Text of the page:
Work has a terrible way of interfering with holidays, which is why I’m not in Alaska right now. It’s also why I haven’t cooked anything in a few weeks or gotten around to trying to make gravlax. (That experiment is coming soon, I promise!)
It was almost this time last year that we were in Craig, Alaska for our second annual fishing trip. My mother and step-dad are there now for a 5 day trip to beautiful Shelter Cove. They’re catching up with Owner Dave, Fishcutters Taylor and Matt and of course Chef Neil.
They’re also catching up with the fish. This is a good thing since we’re relying on them to keep our freezer stocked this year!
Apparently the silvers are biting hard and fast. Last year we were on the water from 6:00am to 4:00pm. Most days we couldn’t fill the 6 fish quota per person. This morning Mum and Bernie caught their 12 fish limit by 9:30am. It’s worth noting they are not hardcore fisherpeople— they are almost always the last to leave the dock, usually around 7:45 or 8:00am.
The one that got away: 120lb halibut
When they’re not fishing for salmon, they head into the ocean for halibut. Halibuts don’t put up much of a fight— they sit on the ocean floor and take the bait. Then the struggle is bringing them to the surface. The 200-300 foot journey can take a while. Most fishermen don a special halibut belt which has a notch where you can hook your fishing rod for more leverage. While not a fashionable accessory, these belts come in handy when there’s a particularly big (therefore heavy) fish at the other end of the line.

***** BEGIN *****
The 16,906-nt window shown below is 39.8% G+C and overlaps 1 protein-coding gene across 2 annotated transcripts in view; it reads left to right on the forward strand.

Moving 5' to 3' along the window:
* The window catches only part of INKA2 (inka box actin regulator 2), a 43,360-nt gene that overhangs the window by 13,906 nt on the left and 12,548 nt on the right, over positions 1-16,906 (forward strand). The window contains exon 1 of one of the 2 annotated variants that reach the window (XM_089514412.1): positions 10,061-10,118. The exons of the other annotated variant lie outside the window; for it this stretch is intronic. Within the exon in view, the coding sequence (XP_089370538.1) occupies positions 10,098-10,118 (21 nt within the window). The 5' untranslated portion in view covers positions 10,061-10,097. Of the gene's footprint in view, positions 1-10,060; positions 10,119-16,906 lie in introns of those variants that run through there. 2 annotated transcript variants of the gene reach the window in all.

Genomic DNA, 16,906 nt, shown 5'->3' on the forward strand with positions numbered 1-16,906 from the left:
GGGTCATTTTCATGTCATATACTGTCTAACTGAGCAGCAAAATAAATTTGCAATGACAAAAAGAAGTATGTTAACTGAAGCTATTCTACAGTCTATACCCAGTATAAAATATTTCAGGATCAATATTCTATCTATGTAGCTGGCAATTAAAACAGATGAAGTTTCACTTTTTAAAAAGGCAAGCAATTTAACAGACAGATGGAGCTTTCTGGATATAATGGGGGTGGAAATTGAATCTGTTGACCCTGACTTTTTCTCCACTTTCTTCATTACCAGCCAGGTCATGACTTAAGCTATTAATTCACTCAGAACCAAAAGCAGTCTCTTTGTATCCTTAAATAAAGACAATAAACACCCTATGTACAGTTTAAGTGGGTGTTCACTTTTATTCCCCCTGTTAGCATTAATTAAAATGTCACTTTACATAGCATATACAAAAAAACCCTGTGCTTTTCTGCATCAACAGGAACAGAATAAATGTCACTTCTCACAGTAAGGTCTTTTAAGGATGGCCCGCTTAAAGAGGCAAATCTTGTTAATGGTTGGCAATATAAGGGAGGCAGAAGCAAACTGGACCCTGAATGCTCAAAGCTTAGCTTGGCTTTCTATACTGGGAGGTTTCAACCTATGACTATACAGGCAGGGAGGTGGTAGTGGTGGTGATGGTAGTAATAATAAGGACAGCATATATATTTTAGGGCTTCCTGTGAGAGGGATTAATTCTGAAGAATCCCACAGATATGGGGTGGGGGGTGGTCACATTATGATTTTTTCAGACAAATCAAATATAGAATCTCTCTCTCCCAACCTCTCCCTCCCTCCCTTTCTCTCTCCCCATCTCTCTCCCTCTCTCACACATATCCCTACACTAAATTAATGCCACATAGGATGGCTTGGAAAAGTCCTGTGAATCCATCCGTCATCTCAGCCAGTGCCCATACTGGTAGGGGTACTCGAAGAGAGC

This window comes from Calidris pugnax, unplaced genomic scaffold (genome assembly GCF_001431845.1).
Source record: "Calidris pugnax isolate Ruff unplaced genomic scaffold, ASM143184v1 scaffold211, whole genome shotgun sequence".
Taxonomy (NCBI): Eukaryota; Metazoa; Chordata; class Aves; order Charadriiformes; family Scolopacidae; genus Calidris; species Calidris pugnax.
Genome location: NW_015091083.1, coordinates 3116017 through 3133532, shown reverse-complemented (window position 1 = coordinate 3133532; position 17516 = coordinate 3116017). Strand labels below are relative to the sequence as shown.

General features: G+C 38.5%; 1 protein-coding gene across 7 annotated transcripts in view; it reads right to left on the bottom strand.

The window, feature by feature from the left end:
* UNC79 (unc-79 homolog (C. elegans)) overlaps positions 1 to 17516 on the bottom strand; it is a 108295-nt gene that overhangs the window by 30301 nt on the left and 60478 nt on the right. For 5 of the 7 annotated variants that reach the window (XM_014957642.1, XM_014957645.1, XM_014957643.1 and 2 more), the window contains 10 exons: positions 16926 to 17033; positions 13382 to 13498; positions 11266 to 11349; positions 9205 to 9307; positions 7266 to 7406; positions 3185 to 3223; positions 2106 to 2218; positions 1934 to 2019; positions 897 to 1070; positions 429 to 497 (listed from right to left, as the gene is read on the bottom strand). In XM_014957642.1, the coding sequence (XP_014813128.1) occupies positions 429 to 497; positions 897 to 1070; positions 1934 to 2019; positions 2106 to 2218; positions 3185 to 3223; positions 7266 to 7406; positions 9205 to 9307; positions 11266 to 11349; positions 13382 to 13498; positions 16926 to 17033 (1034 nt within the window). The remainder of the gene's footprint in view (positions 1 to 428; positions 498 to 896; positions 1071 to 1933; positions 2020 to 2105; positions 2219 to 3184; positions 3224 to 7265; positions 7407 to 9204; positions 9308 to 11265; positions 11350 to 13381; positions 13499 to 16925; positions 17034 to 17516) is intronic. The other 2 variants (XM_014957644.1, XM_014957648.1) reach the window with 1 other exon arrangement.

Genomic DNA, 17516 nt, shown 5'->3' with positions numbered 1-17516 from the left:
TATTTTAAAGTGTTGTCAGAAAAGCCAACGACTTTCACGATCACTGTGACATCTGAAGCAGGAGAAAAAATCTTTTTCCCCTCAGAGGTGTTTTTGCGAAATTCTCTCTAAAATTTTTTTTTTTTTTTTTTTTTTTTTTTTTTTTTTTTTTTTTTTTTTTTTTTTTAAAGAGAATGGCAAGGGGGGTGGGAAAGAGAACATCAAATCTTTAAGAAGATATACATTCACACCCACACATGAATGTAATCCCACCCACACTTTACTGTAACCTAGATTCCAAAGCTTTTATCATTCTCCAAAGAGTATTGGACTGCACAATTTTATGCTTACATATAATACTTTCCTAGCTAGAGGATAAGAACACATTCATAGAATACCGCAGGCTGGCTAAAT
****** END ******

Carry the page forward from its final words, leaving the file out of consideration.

This year this region in Alaska has changed the limits on halibut. Any halibut over 100lbs must be thrown back. While I’m sure this angers some fishermen, it makes us really happy to hear. The main reason is because the big halibut are the mamas, the breeders, the ones who keep producing more halibut (they lay between half a million to four million eggs annually). They weigh a lot (sometimes 200-300lbs with the biggest on record weighing 459lbs) and although they’re prized as a trophy fish and look good hanging on the scale, their flesh is tough and not really “good eatin’”.
Sometimes there’s a good reason for the one that got away…